This week, World Bank president David Malpass took the unusual step of calling out the bank’s peer institutions, the Asian Development Bank (ADB) and African Development Bank, for lending irresponsibly into unsustainable debt environments.
CGD Policy Blogs
The US and China Have Very Different Takes on IDA and the Global Fund: Why that Matters for the Future of Multilateral Aid
When it comes to the United States, the reality is that the Global Fund is winning the fundraising game hands down. China, meanwhile, doubled its contribution to IDA—contrast that with the country’s longstanding indifference to the Global Fund. Clearly the world’s most important emerging donor views the multilateral architecture differently than the world’s most important traditional donor does.
The International Fund for Agricultural Development (IFAD) is facing big questions about how best to respond to evolving financing needs in its client countries. But does it currently have the right financial model to contribute meaningfully to the SDG 2 agenda?
HIPC with Chinese Characteristics: Why Yesterday’s Debt Relief Is the Wrong Point of Reference for Today’s Crises
Concerns about rising debt risks in developing economies were front and center at the annual meetings. HIPC is a useful reference point as we talk about a new round of debt crises. But thanks to the rise of China as a lender, the creditor community today looks much different from the HIPC creditor community—with implications for any resolution to a debt crisis.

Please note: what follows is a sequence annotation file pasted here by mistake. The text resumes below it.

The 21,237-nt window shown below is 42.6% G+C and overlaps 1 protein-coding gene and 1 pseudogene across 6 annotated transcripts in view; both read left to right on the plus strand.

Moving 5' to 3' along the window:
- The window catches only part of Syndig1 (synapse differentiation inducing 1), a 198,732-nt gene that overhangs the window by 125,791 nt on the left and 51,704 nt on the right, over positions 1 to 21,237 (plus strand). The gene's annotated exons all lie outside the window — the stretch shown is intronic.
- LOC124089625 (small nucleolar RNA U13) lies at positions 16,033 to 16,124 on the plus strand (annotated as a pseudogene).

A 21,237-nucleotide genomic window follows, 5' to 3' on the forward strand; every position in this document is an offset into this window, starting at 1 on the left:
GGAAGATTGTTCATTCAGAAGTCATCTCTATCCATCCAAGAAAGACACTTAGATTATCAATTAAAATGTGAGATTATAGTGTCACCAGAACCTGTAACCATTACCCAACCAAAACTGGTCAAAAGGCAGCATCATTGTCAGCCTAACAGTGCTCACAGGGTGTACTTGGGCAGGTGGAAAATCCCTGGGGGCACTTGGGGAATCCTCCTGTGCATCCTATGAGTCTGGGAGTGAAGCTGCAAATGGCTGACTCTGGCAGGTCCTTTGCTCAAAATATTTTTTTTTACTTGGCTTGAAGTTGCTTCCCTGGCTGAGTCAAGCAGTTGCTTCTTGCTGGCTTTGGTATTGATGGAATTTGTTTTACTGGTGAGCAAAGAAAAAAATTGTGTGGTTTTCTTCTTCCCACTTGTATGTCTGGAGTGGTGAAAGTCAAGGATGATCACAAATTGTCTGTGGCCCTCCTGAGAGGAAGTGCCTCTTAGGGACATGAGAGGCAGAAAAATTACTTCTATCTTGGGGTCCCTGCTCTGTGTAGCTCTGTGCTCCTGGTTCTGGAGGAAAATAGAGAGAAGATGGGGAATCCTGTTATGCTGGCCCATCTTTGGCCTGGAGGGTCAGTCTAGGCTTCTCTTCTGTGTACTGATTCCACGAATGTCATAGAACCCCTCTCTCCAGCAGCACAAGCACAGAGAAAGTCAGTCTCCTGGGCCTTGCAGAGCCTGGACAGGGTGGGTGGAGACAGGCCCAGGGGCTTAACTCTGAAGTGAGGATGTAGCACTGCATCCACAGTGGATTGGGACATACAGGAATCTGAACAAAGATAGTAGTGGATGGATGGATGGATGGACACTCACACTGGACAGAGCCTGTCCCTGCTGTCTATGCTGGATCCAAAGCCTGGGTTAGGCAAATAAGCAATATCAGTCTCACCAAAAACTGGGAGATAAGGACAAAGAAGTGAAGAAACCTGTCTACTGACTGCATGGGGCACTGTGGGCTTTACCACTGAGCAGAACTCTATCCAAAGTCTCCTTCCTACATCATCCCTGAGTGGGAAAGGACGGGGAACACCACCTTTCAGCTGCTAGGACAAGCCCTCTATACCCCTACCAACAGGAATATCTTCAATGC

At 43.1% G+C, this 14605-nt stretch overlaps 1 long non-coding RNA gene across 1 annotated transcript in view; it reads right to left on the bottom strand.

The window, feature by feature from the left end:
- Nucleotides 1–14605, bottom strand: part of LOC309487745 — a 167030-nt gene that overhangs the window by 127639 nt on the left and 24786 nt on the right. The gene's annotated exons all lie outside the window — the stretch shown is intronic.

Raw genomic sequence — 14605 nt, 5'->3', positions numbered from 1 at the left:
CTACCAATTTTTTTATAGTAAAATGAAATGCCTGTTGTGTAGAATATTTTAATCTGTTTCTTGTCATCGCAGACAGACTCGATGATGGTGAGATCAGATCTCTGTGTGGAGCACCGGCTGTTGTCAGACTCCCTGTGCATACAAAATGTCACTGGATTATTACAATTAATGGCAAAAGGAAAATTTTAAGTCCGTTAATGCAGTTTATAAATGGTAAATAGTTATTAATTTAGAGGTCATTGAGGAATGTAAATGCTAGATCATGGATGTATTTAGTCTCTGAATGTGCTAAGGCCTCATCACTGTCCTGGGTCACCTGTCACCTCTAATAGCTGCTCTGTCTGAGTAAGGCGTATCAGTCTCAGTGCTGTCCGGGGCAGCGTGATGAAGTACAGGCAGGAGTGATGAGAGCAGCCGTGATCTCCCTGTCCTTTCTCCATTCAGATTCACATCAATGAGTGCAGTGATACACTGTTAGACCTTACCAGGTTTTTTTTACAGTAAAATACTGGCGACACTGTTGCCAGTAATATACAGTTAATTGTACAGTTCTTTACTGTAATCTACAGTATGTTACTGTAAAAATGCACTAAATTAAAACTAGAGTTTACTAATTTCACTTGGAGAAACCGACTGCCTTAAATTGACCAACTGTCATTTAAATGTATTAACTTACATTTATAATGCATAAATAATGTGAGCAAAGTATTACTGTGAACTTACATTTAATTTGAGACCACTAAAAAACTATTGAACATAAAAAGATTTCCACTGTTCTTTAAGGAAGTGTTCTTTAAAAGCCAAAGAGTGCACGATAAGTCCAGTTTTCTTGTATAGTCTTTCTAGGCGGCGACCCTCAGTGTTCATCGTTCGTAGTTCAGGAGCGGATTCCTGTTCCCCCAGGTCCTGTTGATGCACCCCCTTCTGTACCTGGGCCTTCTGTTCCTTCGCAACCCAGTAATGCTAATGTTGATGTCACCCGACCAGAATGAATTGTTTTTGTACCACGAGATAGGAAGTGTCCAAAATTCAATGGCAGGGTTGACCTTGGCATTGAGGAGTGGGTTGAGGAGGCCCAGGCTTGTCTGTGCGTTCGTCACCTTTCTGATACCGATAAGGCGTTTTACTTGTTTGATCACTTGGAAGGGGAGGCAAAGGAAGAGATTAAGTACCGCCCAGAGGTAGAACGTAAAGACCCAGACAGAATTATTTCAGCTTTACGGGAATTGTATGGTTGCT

China’s New Debt Sustainability Framework Is Largely Borrowed from the World Bank and IMF. Here’s Why That Could Be a Problem.
Is China's newly announced DSF up to the task?
The Chinese-financed effort to build a national railway through Laos is a quintessential project of the Belt and Road Initiative.
SDGs. Billions to trillions. South-South development cooperation. Development finance. If these terms resonate with you (positively or negatively), and you’ve never heard of the International Development Finance Club (IDFC), you should rectify that. At least, that’s the conclusion we’ve drawn after a year-long study of the IDFC and its member institutions. This work has culminated in a new CGD report, The International Development Finance Club and the Sustainable Development Goals: Impact, Opportunities, and Challenges.
CGD senior fellow Scott Morris on how the International Development Finance Club institutions could increase their development impact, and, in light of the passage of the BUILD act earlier this year, how the new US Development Finance Corporation can get off to a good start.
CGD research has become Exhibit A virtually every time the charge of “debt trap diplomacy” has been leveled against China in the media this past year. Yet, our research shows that many of China’s borrowers are managing their debts just fine and seem unlikely to fall into any traps.
In warning APEC leaders last week of China’s “constricting belt” and “one-way road,” Vice President Mike Pence provided the clearest signal yet that the US approach to foreign assistance will be shaped, if not determined, by competition with China. In the context of the administration’s trade war with China, this may not come as much of a surprise. But when it comes to the conduct of foreign assistance, it marks a striking turn away from the bipartisan approach to aid since the end of the Cold War—an approach defined around cooperation and one aimed at curbing the bad practices that arise when donors compete for the allegiance of aid recipients.